A. Absolutely. There are many more factors involved now with voices. (And it is much more restrictive…as Brian attests to in his answer below.)

    But written dialogue sounding strange when voiced is not a problem exclusive to video games. Many books that read well don’t flow when acted out, and even when you look at the dialogue on old TV shows (say out of the 70s) the dialogue can seem dated and weird. Add in the memory and space restrictions we had in those old games and it’s no wonder they sound odd when read aloud.

    I think Xenogears was the first Square game to have voice-overs localized, and boy, have we learned a lot since then. People often complain that the lips don’t match, but they don’t realize that Japanese games and cartoons very rarely lip-sync. (Japanese cartoons like Doraemon just have two or three mouth flap cels that never match what is being said, and no one cares. I guess the Japanese are so used to watching dubbed movies here that they don’t think such details matter much.) So if the original Japanese lip movements don’t match the dialogue, there is little chance of us fixing it in English (although the guys who did FFX and FFX-2 sure tried where they could).

    Fortunately, some dev teams have realized that lip-syncing does matter for the Western audience. For instance, we decided to record The Bouncer’s voices in English first, using two cameras placed in front and to the side of each actor to record the lip movements and expressions. After the English lip movements were rendered, we then dubbed the Japanese version to match the English. Tokita-san’s team deserves full credit for taking such a revolutionary step within the company. Other recent projects I have worked on, like FFXI’s opening movie, followed this lead.

    The Kingdom Hearts team did a fair effort of redoing the lip-syncing for English and European language releases. But it is labor-intensive and takes the team’s time away from creating their next game. Until we work out a better system to automate the process, it’s more out of love for the foreign versions of our own game than out of necessity (as it doesn’t make much economic sense either).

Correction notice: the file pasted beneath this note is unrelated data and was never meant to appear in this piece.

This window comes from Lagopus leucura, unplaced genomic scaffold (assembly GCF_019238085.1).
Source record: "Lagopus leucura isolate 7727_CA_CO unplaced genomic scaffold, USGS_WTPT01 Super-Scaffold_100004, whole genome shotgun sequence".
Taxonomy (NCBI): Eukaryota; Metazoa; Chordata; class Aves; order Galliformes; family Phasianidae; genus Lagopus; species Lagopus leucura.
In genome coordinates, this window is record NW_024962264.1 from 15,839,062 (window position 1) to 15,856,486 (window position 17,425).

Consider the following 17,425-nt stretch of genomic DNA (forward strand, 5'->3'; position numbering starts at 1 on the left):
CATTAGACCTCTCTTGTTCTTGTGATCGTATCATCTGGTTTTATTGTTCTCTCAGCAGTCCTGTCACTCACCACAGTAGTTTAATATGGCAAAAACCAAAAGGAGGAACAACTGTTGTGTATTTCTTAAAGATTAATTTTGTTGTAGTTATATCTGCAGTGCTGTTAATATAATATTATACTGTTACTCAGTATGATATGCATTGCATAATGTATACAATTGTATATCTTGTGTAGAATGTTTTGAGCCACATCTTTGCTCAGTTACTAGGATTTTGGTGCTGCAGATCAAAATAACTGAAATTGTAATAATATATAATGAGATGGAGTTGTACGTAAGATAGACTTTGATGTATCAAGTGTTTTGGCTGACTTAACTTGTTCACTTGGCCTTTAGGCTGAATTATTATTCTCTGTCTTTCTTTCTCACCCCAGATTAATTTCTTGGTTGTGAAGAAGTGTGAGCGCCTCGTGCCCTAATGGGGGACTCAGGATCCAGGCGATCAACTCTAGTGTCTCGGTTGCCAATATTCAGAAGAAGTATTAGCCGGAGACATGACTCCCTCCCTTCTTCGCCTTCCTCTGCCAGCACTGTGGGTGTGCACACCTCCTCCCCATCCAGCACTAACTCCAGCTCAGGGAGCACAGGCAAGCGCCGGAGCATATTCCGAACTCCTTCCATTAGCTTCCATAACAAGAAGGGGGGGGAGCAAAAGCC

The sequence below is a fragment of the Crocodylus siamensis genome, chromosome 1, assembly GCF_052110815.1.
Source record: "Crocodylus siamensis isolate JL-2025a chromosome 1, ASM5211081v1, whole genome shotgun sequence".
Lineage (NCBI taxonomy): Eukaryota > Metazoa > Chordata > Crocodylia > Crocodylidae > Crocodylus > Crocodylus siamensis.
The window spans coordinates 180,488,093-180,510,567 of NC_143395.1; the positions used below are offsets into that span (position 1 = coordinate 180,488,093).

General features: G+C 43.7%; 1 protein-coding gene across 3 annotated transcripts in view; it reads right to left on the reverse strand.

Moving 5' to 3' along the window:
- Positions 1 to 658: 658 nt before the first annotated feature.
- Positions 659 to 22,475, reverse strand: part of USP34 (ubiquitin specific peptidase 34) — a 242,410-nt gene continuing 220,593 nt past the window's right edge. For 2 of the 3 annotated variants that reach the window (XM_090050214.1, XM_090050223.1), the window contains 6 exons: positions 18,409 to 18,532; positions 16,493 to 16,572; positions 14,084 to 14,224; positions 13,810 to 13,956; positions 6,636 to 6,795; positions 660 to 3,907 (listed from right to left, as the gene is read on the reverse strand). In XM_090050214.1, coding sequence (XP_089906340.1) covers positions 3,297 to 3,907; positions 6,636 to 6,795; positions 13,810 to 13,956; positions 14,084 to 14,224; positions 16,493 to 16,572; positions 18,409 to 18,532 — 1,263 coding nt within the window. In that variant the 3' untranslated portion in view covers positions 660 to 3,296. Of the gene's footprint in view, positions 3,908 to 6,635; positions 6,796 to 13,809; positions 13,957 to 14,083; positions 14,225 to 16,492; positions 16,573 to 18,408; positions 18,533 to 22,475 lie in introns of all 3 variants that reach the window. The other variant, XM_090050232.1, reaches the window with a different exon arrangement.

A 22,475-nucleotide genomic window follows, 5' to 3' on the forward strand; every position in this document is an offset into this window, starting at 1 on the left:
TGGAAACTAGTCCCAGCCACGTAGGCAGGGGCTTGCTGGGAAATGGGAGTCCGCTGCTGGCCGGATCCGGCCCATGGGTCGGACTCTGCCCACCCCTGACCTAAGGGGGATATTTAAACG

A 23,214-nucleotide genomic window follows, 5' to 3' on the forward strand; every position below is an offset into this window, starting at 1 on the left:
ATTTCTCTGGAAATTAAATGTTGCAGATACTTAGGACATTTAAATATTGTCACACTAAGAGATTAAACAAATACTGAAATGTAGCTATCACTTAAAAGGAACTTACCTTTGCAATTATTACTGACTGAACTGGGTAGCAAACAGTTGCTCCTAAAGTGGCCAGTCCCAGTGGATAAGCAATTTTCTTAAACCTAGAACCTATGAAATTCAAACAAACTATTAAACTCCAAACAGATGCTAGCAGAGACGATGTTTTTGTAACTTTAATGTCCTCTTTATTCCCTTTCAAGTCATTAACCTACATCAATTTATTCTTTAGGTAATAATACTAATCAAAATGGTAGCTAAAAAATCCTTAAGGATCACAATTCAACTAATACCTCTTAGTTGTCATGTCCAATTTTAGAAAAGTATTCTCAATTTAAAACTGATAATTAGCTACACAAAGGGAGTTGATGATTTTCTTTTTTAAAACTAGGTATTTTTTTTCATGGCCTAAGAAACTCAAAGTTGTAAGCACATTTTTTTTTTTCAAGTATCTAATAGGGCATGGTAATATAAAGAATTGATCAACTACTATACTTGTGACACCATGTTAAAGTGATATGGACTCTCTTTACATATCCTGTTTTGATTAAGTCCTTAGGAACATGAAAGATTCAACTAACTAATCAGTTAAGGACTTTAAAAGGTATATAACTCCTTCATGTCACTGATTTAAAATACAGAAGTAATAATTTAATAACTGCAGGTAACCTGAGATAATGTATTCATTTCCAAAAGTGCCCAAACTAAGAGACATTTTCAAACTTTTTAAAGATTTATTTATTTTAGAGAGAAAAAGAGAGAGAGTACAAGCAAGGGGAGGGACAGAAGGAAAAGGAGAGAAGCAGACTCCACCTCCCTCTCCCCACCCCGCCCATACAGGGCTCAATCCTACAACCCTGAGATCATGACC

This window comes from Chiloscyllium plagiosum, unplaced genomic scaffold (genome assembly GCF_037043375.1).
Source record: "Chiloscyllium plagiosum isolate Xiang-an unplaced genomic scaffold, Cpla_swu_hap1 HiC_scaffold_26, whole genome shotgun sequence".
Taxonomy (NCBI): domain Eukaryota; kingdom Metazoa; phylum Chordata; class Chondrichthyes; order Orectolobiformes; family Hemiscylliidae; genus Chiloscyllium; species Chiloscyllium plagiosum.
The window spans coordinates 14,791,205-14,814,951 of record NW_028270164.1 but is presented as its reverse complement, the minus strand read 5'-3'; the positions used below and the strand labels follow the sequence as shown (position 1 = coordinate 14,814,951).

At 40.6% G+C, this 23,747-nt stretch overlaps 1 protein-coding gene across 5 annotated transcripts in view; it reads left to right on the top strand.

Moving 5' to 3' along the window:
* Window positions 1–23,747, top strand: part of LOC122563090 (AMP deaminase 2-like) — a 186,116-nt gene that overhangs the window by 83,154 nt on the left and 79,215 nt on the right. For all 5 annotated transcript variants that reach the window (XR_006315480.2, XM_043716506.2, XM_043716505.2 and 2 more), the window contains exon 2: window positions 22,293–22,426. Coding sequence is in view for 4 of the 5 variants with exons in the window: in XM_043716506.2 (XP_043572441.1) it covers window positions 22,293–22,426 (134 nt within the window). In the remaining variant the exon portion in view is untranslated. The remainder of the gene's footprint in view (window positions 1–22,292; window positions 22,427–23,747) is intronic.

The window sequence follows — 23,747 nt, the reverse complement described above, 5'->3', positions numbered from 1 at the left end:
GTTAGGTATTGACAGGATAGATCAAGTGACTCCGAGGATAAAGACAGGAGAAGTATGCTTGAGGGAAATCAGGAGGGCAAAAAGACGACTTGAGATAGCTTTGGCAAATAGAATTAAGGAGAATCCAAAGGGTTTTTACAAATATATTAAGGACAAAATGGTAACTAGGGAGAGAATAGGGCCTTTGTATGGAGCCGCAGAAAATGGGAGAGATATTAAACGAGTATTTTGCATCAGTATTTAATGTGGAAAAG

So we are always working on improving things, and I’m sure you will start to see the bad lip-syncing and unnatural reactions improve with time as all the teams become accustomed to working with the relatively new media and the localization of it as well.

    Brian Gray (one of the translators of FFX-2) also chipped in the following answer:
    Yes. Before, localizing dialogue was pretty much just a matter of replacing Japanese text with English text. Character motion on-screen tended to not be very complex, so you could write just about anything and it would probably match what’s going on visually. Lately, though, with voiced dialogue and more cinematic event sequences, we have to think about other things. What are the characters doing? Who are they facing? How far away are they from whoever they’re talking to? How long a pause is there between the lines? All of these affect how believable a given translation will be. This isn’t just a matter of localization, either. The Japanese development team also needs to leave enough flexibility in their design so that we can fix unnatural pauses, grunts, or gestures. Overall, we’re getting better at coordinating this. Kingdom Hearts was a positive step forward, and Final Fantasy XII and our other coming releases will look even better.

    And Colin, our in-house editor at Tokyo HQ, had this to say:
    Voice work changes the ebb and flow of things enormously. Generally speaking, you get a lot more freedom in your translation if you know that your dialogue is only going to be displayed as text; your main limitation is what you can display on the screen. With voice, you generally have to match the exact length of the original Japanese line, and in many cases, have to match the lip flaps of the on-screen characters. I’d much prefer writing spoken dialogue for a character whose mouth is obscured by a mask or armor!

    Fortunately, we’re seeing more cases where the team will re-animate for the English dialogue, but that does consume both time and money – just imagine how many hours of cutscenes there are in the typical voiced RPG.

    And as for the monosyllabic grunts, it’s an inherent limitation of the system. For most in-game scenes, voice lines are played sequentially with a half-second pause before and after each line (or a request for a keypress). That in itself prevents any rapid-fire exchanges or dialogue overlap – and it makes the editor or ADR person’s job all the more difficult. We have to ensure everything is going to flow together, even with those “uncomfortable silences.” Of course, we could remove the grunts entirely, but that would mean having to re-script, remove lines, re-animate things… Not easy in an event- and timing-critical game environment. You’re bound to break something along the way!”

    The entire interview can be found here, at FFCompendium.com. Which is an amazing site. Check it out.